Pickling and Passivation are chemical treatments applied to the surface of stainless steel to remove contaminants and assist the formation of a continuous chromium-oxide, passive film. Pickling and passivation are both acid treatments and neither will remove grease or oil. If the fabrication is dirty, it may be necessary to use a detergent or alkaline clean before pickling or passivation.
When steel is heated by welding or other means to the extent that a heat tint or oxide scale layer is visible, the layer below that has been depleted of chromium, thereby making the steel less resistant to corrosion. Pickling steel is the process of applying an acid solution to remove heat affected zones along with the underlying chromium reduced layer from the stainless steel. Pickled steel is free from surface carbon steel contamination and embedded iron particles. It typically leaves a dull, matte grey finish. Simply stated, pickling removes the heat affected layer of stainless steel and prepares the surface for passivation.
Passivation is a process that is separate from pickling, which can be performed on its own or after pickling. Unlike pickling, the passivation process does not remove any metal. Instead, the surface of the stainless steel is treated with an oxidizing acid, to dissolve carbon steel, sulfide inclusions and remove iron and other surface contaminants from the stainless. The acid further works to promote the formation of the chromium-rich passive film, which imparts the corrosion resistance quality. Whereas pickled steel will appear dull or etched, passivation that is done correctly does not affect the metal's appearance.
Many people are unaware of the fact that stainless steels are often in a natural passive state. However, whenever the steel is manipulated or fabricated in any way, such as when it is welded, the natural chromium oxide film on the metal surface is tarnished. As a result of that, the corrosion resistance of the stainless steel weakens following welding. To restore the chromium oxide film on the surface of the metal, one needs to passivate the stainless steel. As a matter of fact, one of the main reasons why stainless steels need to be passivated is because of welding. As a metal is welded, it loses its free iron from the alloy and the overall structure of the metal surface is transformed considerably. In the heat affected zone of the weld, the chrome to iron ratio is significantly decreased. The iron that is free flowing on the metal surface of the stainless steel can facilitate corrosion/roughing.
Passivation and Acid Passivation Treatment
It’s a well-known fact that stainless steel is corrosion resistant. What is less known is that a passive, chromium rich, oxide film that builds up naturally on the surface of the steel is responsible for the corrosion resistance. The formation of this passive layer is called passivation.
Passivation is a natural occurrence. However, it is possible to augment passivation by employing certain industrial techniques. These techniques involve oxidising acid treatments. It can be said that an acid treatment is the best method of passivating steel.
Ambient Temperature and High Temperature Corrosion Resistance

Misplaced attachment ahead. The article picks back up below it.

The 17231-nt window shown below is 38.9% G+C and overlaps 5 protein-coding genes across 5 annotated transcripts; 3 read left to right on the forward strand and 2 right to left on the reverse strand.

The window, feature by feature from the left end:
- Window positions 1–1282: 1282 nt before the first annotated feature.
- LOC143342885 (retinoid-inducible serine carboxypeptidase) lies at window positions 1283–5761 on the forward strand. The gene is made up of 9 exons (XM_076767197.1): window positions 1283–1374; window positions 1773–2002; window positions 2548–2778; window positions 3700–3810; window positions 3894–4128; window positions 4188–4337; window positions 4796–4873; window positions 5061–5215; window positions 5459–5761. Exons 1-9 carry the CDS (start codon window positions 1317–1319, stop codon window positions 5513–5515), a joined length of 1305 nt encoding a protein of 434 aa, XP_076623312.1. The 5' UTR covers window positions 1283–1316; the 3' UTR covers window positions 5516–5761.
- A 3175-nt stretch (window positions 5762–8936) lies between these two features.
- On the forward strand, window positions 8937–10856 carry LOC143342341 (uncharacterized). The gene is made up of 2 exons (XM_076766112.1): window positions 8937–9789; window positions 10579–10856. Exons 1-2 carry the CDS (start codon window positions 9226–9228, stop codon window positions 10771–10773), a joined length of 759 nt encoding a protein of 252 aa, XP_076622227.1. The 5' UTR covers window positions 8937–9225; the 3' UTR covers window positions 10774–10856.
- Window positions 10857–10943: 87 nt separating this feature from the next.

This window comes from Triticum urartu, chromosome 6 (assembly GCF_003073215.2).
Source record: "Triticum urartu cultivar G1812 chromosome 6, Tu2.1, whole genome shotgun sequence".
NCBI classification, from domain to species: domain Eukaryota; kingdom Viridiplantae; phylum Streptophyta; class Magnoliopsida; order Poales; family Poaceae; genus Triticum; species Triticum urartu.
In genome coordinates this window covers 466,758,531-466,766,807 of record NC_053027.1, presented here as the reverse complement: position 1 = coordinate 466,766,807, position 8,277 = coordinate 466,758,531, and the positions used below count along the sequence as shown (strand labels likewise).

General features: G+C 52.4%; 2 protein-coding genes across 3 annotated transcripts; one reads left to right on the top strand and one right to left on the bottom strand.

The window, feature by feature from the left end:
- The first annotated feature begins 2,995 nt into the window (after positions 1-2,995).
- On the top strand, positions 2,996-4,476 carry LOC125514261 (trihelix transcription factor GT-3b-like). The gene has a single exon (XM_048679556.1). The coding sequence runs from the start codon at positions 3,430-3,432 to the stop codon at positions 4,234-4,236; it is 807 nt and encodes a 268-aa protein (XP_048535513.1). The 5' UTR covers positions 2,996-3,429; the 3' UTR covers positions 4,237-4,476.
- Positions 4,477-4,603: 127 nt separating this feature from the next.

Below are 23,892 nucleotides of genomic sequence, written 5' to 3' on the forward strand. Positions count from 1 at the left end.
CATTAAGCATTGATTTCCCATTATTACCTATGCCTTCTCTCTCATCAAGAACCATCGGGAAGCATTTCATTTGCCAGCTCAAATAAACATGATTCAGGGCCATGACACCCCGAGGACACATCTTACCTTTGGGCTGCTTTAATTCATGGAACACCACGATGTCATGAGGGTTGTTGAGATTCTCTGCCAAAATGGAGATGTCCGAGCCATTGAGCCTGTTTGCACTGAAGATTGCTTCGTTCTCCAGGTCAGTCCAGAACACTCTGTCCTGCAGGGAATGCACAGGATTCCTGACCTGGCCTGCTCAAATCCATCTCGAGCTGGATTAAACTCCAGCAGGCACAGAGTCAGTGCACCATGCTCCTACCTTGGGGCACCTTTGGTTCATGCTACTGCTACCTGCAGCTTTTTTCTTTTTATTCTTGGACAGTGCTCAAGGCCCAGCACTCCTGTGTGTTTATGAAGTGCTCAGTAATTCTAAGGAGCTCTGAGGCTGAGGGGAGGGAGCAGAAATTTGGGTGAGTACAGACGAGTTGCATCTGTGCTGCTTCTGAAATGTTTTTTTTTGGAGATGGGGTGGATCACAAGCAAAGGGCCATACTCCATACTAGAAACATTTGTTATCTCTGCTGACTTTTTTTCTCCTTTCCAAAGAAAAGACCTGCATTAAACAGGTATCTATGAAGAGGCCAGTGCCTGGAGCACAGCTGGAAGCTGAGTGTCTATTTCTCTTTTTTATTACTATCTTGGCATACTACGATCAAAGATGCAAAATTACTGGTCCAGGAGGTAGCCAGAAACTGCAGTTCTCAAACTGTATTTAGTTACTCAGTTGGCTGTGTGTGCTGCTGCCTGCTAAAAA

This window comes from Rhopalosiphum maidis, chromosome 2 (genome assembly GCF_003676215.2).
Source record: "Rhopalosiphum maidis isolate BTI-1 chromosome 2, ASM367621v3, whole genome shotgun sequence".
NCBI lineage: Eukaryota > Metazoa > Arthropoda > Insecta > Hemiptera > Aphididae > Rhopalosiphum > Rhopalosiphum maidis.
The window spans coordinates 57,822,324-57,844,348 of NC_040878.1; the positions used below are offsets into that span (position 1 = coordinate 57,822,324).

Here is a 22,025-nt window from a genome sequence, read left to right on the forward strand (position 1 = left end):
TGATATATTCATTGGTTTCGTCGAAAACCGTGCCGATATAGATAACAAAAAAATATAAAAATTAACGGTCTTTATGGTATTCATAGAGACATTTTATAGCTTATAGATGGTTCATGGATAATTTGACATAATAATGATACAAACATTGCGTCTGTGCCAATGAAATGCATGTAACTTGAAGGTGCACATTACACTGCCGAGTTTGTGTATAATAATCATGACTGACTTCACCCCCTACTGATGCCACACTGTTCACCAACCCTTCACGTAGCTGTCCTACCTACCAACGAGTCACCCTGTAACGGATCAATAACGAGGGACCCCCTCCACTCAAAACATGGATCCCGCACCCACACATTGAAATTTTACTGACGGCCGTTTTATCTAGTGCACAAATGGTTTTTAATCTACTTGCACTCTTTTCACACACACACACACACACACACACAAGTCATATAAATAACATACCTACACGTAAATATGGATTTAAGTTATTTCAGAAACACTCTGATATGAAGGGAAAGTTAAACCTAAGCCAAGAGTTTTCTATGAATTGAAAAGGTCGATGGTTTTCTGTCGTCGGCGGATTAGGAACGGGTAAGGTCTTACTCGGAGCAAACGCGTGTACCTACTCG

A simple oxide film or scale can be formed on the surface of the steel by applying heat. The same cannot be said for a passive layer. When heat is applied on the steel, the natural passive layer becomes thicker. In addition to changing volume, it changes colour as it goes from heat tint hues to a grey oxide scale. As a result of these visible oxide layers, the ambient temperature corrosion resistance of the steel is decreased.
Furnace parts are examples of stainless steel components that are tailor made to function in really high temperatures. In order to stay protected from high temperature oxidation, they are layered with these thicker, durable, oxide scale coatings.
On the other hand, in components that are made to work in ambient temperature environments, a thin transparent “passive layer” is enough to serve the purpose of corrosion resistance.
Requisites for Acid Passivation Treatment
Powerful oxidising conditions can be used to boost the formation of the chromium rich oxide passive layer on the surface of stainless steel. Nitric acid is the most suitable solvent for this oxidising acid treatment. Its availability, convenience and effectiveness makes it a widely used solvent in industrial stainless steel passivation treatments. Other more weak oxidising acids such as citric acid can also amplify passivation.
Steel components and fabrications that are derived from manufacturing mills and reputable stockholders are known to be fully passive. However, there are exceptions in each case. For instance, machined parts that have a complicated design and delicate structure may be in need of passivation treatments.
Stainless steel has a unique feature: It is self healing. Due to the alloying elements in the stainless steel, a thin, transparent 'passive layer' is formed on the surface.
Even if the stainless steel surface is scratched or damaged otherwise, this passive layer, which is only a few atoms thick, instantaneously reforms under the influence of oxygen from air or water.
This explains why stainless steel does not require any coating or other corrosion protection to remain bright and shiny even after decades of use.